Kariye Museum (Chora Church)

Kariye Museum (Chora Church) information

Istanbul , Turkey
Kariye Camii Sokak
+90 212 631 9241
Getting there
Ferry: Ayvansaray
Bus: 31E, 32, 36K & 38E from Eminönü, 87 from Taksim
More information
admission TL15
Opening hours
9am-6pm Thu-Tue mid-Apr–Sep, to 5pm Oct–mid-Apr
Something wrong?
Submit a correction

İstanbul has more than its fair share of Byzantine monuments, but few are as drop-dead gorgeous as this mosaic- and fresco-laden church. Nestled in the shadow of Theodosius II's monumental land walls and now a museum overseen by the Aya Sofya curators, it receives a fraction of the visitor numbers that its big sister attracts but offers an equally fascinating insight into Byzantine art.

The building was originally known as the Church of the Holy Saviour Outside the Walls (Chora literally means 'country'), reflecting the fact that when it was first built it was located outside the original city walls built by Constantine the Great.

What you see today isn't the original church. Instead, it was reconstructed at least five times, most significantly in the 11th, 12th and 14th centuries. Virtually all of the interior decoration – the famous mosaics and the less renowned but equally striking frescoes – dates from 1312 and was funded by Theodore Metochites, a poet and man of letters who was logothetes, the official responsible for the Byzantine treasury, under Emperor Andronikos II (r 1282–1328). One of the museum's most wonderful mosaics, found above the door to the nave in the inner narthex, depicts Theodore offering the church to Christ.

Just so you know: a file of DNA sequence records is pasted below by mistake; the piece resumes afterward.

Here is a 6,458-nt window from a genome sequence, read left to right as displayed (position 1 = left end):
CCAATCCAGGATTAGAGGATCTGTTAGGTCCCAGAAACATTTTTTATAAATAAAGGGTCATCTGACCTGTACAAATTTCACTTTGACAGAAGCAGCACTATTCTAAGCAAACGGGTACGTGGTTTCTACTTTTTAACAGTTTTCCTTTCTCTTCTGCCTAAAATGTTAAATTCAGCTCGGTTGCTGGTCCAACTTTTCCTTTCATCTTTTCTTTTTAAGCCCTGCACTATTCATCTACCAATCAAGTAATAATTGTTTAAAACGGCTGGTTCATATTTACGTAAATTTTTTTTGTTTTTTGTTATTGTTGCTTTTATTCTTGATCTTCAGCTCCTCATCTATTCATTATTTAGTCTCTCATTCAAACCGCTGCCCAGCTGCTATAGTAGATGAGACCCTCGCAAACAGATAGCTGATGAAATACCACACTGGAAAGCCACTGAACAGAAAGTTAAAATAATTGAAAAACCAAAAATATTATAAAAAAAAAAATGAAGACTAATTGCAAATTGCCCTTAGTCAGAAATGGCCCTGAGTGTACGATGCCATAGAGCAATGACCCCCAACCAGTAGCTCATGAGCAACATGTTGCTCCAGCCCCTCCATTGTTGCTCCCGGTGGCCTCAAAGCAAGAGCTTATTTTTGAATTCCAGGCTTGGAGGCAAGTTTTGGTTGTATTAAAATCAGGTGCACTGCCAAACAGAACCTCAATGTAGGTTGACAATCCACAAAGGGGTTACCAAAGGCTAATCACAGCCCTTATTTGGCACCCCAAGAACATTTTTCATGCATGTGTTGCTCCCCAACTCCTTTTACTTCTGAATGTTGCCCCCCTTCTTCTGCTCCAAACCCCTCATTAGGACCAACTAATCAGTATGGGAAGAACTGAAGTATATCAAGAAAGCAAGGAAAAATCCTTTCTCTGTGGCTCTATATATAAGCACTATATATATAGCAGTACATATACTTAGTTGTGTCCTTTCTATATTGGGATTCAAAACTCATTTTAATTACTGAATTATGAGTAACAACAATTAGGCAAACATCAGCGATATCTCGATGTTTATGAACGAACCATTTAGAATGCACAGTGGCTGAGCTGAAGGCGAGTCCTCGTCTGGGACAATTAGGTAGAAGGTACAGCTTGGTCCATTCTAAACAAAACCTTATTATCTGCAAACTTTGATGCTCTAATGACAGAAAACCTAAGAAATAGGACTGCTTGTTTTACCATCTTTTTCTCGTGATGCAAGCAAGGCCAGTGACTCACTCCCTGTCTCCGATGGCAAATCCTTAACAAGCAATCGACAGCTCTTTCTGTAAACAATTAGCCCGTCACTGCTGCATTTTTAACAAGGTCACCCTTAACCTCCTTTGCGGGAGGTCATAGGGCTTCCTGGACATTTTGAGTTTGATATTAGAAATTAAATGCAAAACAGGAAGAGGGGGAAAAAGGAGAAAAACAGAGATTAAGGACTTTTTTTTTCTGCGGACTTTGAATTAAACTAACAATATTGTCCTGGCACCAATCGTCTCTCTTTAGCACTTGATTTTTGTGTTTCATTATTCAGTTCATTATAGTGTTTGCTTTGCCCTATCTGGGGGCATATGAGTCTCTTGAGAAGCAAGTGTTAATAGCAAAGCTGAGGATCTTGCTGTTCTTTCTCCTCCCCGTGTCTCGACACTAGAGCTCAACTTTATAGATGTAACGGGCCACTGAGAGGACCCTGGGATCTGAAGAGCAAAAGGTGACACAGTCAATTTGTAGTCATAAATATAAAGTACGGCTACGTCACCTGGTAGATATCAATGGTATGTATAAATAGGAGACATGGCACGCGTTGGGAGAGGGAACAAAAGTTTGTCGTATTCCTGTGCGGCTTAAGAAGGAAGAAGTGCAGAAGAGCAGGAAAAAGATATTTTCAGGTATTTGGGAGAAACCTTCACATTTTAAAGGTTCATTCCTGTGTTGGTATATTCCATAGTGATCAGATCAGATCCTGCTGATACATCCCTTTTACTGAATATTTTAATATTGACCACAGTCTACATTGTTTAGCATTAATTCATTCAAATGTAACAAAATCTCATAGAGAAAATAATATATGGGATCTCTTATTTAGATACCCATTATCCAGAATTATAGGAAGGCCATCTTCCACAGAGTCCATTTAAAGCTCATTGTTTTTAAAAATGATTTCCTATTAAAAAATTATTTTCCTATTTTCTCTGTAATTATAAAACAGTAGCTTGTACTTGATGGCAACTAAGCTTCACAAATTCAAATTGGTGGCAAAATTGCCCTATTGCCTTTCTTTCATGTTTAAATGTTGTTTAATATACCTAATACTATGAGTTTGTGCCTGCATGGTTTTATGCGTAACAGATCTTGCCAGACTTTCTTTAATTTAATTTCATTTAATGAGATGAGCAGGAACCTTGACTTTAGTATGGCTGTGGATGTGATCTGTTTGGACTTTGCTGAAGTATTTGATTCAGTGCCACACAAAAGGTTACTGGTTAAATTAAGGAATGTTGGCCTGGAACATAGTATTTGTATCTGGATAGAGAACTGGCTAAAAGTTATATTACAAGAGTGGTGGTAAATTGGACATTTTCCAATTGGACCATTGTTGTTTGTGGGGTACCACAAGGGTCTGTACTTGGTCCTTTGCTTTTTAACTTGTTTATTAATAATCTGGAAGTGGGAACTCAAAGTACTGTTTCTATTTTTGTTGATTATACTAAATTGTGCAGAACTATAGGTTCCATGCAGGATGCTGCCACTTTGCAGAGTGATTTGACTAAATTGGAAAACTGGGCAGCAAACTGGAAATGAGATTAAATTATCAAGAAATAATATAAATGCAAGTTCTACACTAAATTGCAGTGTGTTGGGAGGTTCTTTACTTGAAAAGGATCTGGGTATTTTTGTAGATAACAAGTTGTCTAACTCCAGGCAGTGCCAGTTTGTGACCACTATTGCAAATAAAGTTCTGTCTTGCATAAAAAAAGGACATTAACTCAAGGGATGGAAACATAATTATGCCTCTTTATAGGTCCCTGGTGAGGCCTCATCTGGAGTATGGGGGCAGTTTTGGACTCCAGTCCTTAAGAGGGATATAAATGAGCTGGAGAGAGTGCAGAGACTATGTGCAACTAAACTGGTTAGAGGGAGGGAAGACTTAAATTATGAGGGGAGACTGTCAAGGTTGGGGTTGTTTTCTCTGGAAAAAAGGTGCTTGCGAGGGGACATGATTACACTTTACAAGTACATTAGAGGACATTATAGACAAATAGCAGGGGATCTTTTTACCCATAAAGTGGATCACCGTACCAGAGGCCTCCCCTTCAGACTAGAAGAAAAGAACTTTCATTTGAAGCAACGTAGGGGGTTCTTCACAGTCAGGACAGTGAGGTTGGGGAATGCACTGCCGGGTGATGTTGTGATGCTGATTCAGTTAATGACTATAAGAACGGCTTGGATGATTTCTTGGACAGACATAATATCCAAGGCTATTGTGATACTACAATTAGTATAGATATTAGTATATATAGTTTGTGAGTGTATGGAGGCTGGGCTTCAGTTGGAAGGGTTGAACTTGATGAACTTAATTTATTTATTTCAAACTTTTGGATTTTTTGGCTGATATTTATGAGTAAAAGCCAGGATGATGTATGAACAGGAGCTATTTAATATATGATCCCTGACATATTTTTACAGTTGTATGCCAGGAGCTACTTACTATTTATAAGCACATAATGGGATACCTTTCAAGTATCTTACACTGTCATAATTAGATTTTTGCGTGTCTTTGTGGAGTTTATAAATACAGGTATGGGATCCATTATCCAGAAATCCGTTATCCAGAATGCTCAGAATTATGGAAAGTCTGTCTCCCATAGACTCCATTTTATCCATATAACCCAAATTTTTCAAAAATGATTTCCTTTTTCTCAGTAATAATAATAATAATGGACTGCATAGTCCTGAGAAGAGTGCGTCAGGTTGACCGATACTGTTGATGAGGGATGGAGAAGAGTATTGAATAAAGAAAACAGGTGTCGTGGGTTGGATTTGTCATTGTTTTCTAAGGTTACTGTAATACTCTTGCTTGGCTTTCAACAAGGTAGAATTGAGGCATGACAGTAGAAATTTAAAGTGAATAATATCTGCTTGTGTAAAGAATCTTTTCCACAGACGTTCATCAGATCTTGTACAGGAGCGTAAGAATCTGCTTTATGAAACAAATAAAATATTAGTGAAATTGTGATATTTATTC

Today the Chora consists of five main architectural units: the nave, the two-storied structure (annex) added to the north, the inner and the outer narthexes and the chapel for tombs (parecclesion) to the south. In 2013 a major restoration of the church commenced. This will be undertaken in stages, involves closure of parts of the museum and is likely to take a number of years (the estimated date of completion is August 2015). At the time of research the nave and the two-storey annexes on the northern side of the building were closed for stage one of the restoration. Stage two will see the inner narthex closed and stage three the outer narthex and parecclesion. It may not be worth visiting during stage three.


Most of the interior is covered with mosaics depicting the lives of Christ and the Virgin Mary. Look out for the Khalke Jesus , which shows Christ and Mary with two donors – Prince Isaac Comnenos and Melane, daughter of Mikhael Palaiologos VIII. This is under the right dome in the inner narthex. On the dome itself is a stunning depiction of Jesus and his ancestors (The Genealogy of Christ) . On the narthex's left dome is a serenely beautiful mosaic of Mary and the Baby Jesus Surrounded by Ancestors .

In the nave are three mosaics: Christ ; Mary and the Baby Jesus ; and the Dormition of the Blessed Virgin (Assumption) – turn around to see the latter, as it's over the main door you just entered. The 'infant' being held by Jesus is actually Mary's soul.


To the right of the nave is the parecclesion , a side chapel built to hold the tombs of the church's founder and his relatives, close friends and associates. This is decorated with frescoes that deal with the themes of death and resurrection, depicting scenes taken from the Old Testament. The striking painting in the apse known as the Anastasis shows a powerful Christ raising Adam and Eve out of their sarcophagi, with saints and kings in attendance. The gates of hell are shown under Christ's feet. Less majestic but no less beautiful are the frescoes adorning the dome, which show Mary and 12 attendant angels.